Boxer Opposes New Offshore Drilling Proposal
U.S. Senator Barbara Boxer today said that passage of a bill that would allow for new offshore oil drilling in federal waters off the coast of California is dangerous and will not result in lower gas prices.
Boxer noted that not only would offshore drilling threaten California’s multi-billion dollar coastal economy, but that experts have concluded that offshore drilling would have an “insignificant” effect on gas prices. Additionally, oil companies already hold tens of millions of acres that they have not yet developed.
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Boxer said, “This Republican bill is a direct assault on California’s $23 billion coastal economy and nearly 390,000 jobs in tourism, fishing and recreation that would do nothing to lower gas prices for consumers. A year after the devastating BP oil spill sparked an economic and environmental disaster on the Gulf Coast, big oil companies and their allies are now seeking to put our coast at risk - even though they already have 50 million acres of oil and gas leases that they have yet to drill and even though this is not the way to lower gas prices.”
Senator Boxer said there are steps that should be taken to address high gas prices, such as:
- Release oil from the Strategic Petroleum Reserve;
- Crack down on fraud and speculation;
- Force oil companies to use the active leases they already have or put them back on the market;
- End Big Oil subsidies and invest in clean energy;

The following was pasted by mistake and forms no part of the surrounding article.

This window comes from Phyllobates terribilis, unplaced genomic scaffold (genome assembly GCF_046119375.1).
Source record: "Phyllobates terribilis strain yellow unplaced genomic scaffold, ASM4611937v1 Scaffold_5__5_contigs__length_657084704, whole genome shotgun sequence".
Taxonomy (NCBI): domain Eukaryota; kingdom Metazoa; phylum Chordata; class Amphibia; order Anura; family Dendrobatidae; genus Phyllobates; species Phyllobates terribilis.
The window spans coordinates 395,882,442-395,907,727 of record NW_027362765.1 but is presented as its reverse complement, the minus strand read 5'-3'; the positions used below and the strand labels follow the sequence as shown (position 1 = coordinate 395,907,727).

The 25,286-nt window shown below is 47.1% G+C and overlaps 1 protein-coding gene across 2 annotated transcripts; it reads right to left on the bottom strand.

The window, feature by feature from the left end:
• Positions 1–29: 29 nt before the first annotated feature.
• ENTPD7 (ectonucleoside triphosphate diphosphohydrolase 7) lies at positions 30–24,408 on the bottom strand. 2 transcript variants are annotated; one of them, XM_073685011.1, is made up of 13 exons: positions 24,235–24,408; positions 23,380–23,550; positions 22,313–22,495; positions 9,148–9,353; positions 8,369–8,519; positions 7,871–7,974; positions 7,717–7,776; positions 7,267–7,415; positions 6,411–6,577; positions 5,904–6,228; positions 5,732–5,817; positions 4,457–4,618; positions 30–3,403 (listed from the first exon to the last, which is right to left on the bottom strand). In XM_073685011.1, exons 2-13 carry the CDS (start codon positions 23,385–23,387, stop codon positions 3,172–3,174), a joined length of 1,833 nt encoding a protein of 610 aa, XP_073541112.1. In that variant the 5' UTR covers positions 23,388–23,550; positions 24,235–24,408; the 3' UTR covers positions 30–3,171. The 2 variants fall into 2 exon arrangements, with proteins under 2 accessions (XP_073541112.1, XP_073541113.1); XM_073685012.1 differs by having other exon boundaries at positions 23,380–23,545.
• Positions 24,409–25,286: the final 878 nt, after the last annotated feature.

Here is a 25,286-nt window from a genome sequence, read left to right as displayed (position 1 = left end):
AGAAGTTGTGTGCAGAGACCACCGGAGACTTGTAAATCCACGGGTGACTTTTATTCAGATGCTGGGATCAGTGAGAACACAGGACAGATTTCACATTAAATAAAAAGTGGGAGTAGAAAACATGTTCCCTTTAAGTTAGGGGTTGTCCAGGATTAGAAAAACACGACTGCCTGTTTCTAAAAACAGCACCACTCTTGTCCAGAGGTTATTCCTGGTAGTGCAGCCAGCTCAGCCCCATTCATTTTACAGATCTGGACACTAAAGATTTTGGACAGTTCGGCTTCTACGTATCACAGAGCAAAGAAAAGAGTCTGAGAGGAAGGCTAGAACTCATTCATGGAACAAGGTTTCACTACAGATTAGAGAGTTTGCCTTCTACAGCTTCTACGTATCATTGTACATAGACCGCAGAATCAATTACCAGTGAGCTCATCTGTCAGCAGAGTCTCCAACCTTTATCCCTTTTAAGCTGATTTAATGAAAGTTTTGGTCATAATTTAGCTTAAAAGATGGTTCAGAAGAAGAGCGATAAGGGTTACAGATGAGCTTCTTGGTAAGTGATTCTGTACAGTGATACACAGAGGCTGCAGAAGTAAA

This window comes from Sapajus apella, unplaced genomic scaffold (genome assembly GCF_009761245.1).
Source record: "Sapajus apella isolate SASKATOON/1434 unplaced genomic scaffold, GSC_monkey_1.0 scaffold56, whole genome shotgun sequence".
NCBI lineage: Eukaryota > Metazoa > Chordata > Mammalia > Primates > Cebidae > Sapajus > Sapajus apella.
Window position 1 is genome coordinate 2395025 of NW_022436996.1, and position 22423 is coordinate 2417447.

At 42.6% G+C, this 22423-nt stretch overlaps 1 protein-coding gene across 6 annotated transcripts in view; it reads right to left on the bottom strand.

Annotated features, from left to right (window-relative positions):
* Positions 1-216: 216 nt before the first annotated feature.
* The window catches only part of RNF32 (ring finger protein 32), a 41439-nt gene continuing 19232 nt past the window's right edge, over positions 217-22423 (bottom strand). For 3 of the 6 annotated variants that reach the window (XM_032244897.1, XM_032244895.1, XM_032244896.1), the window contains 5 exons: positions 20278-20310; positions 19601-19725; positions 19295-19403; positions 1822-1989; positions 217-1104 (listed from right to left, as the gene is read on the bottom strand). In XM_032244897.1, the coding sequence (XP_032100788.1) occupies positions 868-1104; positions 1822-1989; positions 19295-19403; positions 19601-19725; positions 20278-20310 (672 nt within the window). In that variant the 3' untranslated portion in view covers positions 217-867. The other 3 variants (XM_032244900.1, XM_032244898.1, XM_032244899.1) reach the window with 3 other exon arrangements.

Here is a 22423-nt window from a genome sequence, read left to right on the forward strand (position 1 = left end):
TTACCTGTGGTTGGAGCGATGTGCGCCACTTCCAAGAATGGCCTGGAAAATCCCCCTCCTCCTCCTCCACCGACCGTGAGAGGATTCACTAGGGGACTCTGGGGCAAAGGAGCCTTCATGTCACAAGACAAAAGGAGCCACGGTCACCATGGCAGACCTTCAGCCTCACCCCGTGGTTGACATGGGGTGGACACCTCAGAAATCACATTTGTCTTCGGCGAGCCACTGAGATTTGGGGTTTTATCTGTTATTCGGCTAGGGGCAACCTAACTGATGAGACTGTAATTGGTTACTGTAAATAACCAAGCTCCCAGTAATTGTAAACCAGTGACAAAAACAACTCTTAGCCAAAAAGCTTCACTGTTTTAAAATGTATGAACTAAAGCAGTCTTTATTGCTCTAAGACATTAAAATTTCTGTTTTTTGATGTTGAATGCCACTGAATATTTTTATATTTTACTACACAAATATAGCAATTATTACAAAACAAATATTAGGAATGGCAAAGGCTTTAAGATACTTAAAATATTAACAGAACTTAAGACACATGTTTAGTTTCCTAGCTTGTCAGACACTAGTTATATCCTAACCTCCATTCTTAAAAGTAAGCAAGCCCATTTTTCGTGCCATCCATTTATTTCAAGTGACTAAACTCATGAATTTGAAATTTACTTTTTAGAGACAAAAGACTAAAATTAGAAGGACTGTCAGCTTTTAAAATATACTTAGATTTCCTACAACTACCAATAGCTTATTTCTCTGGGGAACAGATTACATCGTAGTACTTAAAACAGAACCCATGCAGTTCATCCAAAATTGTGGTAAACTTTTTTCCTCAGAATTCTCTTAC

- Continue raising fuel economy standards; and
- Pursue policies to limit exports of domestic oil.
The bill voted on in the House today, the Reversing President Obama’s Offshore Moratorium Act, introduced by Rep. Doc Hastings (R-WA), would require the administration to open new areas to offshore oil drilling despite the Interior Department’s decision in March 2010 not to allow drilling off the West Coast through 2017, which cited “low available resource potential,” “low interest from the oil and gas industry” and “consistent opposition from the public, the State and Members of Congress.”
The White House has indicated that it opposes the bill, noting that the measure “would require the Department of the Interior (DOI) to open new areas on the Outer Continental Shelf (OCS) to leasing without any discretion to determine which areas are actually appropriate and safe for exploration and development. The bill would have the effect of mandating OCS lease sales along the entire East Coast, offshore California, and elsewhere, without providing states and local citizens the opportunity to share views about where exploration should happen.”
The House vote came on the same day executives from the five biggest oil companies testified that they should continue receiving billions a year in taxpayer subsidies. Senate Democrats have been pushing to end these tax breaks at a time when the big five oil companies have reported a combined $36 billion in first quarter profits.